It's interesting to note that, as the average age of gamers creeps up, there are more games being made which are specifically about parenthood. Pretty much, I think that's why I connected so unexpectedly with The Last of Us. Indeed, when The Last of Us was released in 2013 I'd been hit hard with Empty Nest Syndrome. I related to Joel losing his daughter, and wanting to protect Ellie. I related to how that can often feel like a thankless, desperate, task.
They slip through your fingers, and have to go their own way, and there's nothing you can do to stop it.
My kids were all adults, suddenly, and I felt as if my purpose - my entire reason for existing - had been taken away from me. It's probably no coincidence that I started this site the following year; I needed to rediscover who I was away from being a parent. Heck, the first couple of years of this site were full of self-reflective blog posts, which were essentially a case of me working some of that out.
I always figured I'd love it when my kids grew up, and I got some of my freedom back, but really... it was rubbish, and the transition from being a dad of children to being a dad of adults was harder than I'd expected. I'm over it now, mostly, but - just between us - I'm counting the days down until I'm a grandfather.
Anyway. What does any of this have to do with this new God of War reboot? Well, it's all about being a dad, see. Also: a god with a bad case of regret and guilt and stuff.
So, all about being a dad then...
This new God of War is not a great deal like the old God of War. Pretty much everything I loved about God of War has been removed, or changed beyond recognition. For starters, if you're a big fan of Greek mythology, you'll be disappointed to hear that this time you'll be dealing with the Norse gods. It's a superficial change, but setting the game in Midgard - here on Earth, effectively - informs the approach overall.
The pace of the combat - which previously had been fluid and over-the-top - has been given greater weight. Everything feels heavy; your movement, your weapon - even the story is portentous and none-more-solemn.
Whereas previously you were equipped with a pair of ridiculous blades-on-chains, now you're given a massive axe. Yes, you can throw it and recall it Thor-style - and you can upgrade it for some beautifully devastating magical effects - but the combat feels, at a fundamental level, more realistic.
You're also equipped with a shield, and when weapon and defence are used together, there's a rhythm to the battles which is much more considered and strategic than the series has been known for. It's more focused on timing than the previous games' cartoonish violence.
Those moments where the camera pulls back, depicting Kratos as a tiny figure in an enormous landscape, dwarfed by monsters the size of tower blocks? Well, now the camera pretty much stays at shoulder level throughout. Yes, the locations are still epic in scope, some of the monsters are still massive, but how that is shown is - like the combat - quite literally grounded.
The other big changes are more obvious. After an initial, linear opening - that lasts a good few hours - the game suddenly opens up. It's the first open-world God of War, and initially it's bewildering. If you're used to the series funnelling you through the adventure, be prepared for a shock.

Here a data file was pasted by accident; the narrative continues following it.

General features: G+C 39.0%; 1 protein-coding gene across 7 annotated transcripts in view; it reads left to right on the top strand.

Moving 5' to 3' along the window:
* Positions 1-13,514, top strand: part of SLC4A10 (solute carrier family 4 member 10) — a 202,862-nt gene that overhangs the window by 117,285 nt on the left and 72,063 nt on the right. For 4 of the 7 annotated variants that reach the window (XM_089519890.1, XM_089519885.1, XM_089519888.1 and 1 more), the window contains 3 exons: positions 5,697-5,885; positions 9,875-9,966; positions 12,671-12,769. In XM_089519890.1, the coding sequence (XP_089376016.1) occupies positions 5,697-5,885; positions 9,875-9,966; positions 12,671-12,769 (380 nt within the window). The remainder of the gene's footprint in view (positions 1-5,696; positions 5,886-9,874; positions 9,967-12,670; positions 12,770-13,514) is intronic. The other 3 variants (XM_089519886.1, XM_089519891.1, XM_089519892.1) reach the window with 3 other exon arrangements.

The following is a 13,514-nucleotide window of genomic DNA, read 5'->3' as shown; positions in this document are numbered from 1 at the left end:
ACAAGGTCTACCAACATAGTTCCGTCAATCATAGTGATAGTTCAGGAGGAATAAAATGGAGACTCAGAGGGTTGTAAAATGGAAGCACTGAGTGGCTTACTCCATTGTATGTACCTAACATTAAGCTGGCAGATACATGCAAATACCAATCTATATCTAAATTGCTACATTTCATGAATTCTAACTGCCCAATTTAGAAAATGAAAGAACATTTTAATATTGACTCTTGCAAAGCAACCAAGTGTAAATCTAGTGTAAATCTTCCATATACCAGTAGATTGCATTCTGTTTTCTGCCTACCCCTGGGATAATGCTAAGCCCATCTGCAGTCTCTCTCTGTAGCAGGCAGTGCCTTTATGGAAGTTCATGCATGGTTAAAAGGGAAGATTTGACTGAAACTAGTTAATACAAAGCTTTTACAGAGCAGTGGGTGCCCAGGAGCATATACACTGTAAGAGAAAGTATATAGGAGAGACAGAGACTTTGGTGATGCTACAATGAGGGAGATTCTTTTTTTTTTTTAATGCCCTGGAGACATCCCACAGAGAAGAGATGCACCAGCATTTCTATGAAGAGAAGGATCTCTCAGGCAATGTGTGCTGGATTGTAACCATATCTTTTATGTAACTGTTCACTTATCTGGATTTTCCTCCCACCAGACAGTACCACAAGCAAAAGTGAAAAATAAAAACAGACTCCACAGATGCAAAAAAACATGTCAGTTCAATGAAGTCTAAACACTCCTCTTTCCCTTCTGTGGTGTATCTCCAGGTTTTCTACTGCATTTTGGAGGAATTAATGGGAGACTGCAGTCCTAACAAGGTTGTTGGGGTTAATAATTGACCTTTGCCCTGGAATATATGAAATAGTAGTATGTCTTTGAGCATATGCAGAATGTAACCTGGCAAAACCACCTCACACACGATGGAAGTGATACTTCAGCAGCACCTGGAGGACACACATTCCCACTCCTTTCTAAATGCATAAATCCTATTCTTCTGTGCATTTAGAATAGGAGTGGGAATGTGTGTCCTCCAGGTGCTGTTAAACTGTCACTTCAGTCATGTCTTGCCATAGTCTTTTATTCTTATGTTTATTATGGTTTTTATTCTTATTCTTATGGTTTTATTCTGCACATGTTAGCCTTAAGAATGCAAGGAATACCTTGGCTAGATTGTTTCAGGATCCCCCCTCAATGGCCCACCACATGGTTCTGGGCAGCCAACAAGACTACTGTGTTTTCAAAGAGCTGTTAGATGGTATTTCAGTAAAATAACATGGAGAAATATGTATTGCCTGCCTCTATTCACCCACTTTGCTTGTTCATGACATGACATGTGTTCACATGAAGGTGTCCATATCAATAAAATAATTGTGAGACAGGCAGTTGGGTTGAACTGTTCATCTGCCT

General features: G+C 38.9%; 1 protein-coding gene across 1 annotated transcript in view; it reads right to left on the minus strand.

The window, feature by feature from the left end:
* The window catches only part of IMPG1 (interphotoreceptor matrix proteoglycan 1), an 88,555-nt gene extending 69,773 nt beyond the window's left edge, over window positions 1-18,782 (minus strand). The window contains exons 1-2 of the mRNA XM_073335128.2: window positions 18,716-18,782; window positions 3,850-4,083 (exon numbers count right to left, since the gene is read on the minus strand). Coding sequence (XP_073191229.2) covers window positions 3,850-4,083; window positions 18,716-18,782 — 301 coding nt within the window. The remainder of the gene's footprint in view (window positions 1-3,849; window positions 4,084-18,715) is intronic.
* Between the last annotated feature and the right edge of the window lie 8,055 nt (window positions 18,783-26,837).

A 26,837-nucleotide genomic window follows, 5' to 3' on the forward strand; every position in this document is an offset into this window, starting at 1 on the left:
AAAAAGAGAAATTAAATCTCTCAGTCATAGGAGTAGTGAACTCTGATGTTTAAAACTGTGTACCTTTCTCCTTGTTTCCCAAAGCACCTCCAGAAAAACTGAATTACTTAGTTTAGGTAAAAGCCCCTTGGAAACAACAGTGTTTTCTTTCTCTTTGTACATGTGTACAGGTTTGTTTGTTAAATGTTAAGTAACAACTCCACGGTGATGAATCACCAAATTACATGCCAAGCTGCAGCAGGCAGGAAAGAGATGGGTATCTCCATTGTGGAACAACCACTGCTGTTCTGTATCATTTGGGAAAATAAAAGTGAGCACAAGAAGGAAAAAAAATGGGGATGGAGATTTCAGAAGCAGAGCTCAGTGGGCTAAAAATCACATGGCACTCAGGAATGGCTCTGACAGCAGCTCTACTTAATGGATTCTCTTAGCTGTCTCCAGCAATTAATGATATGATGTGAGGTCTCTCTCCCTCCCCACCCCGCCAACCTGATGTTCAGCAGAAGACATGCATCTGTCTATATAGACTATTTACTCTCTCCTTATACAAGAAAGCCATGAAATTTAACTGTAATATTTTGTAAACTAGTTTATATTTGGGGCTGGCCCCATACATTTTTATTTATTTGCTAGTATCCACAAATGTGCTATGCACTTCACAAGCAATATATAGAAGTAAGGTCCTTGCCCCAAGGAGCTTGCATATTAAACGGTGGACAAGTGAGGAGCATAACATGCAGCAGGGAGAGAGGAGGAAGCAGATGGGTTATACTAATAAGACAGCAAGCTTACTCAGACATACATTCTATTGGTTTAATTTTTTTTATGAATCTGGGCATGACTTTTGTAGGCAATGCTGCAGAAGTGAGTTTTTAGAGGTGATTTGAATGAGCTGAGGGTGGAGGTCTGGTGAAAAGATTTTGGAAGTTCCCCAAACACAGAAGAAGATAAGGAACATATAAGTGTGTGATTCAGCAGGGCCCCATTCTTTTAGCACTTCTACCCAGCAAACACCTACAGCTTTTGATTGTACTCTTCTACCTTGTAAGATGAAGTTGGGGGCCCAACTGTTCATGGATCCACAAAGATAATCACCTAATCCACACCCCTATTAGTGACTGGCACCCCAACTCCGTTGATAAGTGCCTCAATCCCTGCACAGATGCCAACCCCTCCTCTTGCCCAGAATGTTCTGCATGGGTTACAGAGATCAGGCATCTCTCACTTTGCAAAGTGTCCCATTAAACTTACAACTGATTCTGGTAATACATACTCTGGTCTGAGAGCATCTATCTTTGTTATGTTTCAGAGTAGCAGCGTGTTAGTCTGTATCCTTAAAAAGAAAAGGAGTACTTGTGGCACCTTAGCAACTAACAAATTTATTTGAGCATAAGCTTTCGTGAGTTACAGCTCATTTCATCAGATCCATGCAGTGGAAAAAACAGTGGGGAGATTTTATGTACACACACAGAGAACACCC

Secondly, gone is the series' over-the-top tale of revenge. Gone are the dubious sexxus mini games. In their place is a quieter, more thoughtful story about a grieving husband, and his relationship with his son.
Indeed, Kratos's relationship with his boy ("BOY!!"), Atreus, is more than just a narrative device; you can also issue orders to him during combat (he's armed with a bow, and his abilities can also be upgraded). Plus he helps in the solving of puzzles and accessing different areas... Indeed, it's all a bit The Last Of Us-y, but with slightly less likeable and relatable characters.
So, here's the thing. This new God of War is a really good game. It plays like a more forgiving Dark Souls, it boasts some beautiful production design, a ton of content, and it's almost flawless in what it sets out to do.
The upgrade system is a confusing faff. The open world - and some of the puzzles within it - often left me feeling like I'd missed something. And really... I have to be honest and say that I missed the old style.
The thing I loved about God of War is that it was an arcade game. This wants to be something different. Everything about it screams that it wants to be taken seriously. It wants to be epic, but grown-up. It wants to be realistic and grounded - as grounded as a game about a god fighting massive monsters can be anyway.
In striving for depth I actually found it quite off-putting; the chilly relationship between Kratos and Atreus never really got beneath my skin, and some of the battles were just a chore. By swapping out over-the-top fluidity for slower and more considered combat, boss fights and mowing through wave after wave of enemies can become a grind. There are even moments where the game takes control away from you for a cinematic cut-scene mid-ruck, which just underscores that you're not really in control.
It all works, and you'll get your money's worth... it just isn't really the same series that I used to love. For me, God of War was always a silly romp. Now they seem to be trying too hard to be taken seriously, and I'm irritated by the way in which people seem to be bending over themselves to applaud this. Introspective characters does not necessarily equate to good characters. Too often it makes them remote and dull.
"Oooh, yes. Aren't video games all sophisticated and that these days?! Aren't WE all mature now?"
Oh, grow up.
SCORE: 6,712 particles of enjoyment out of 10,000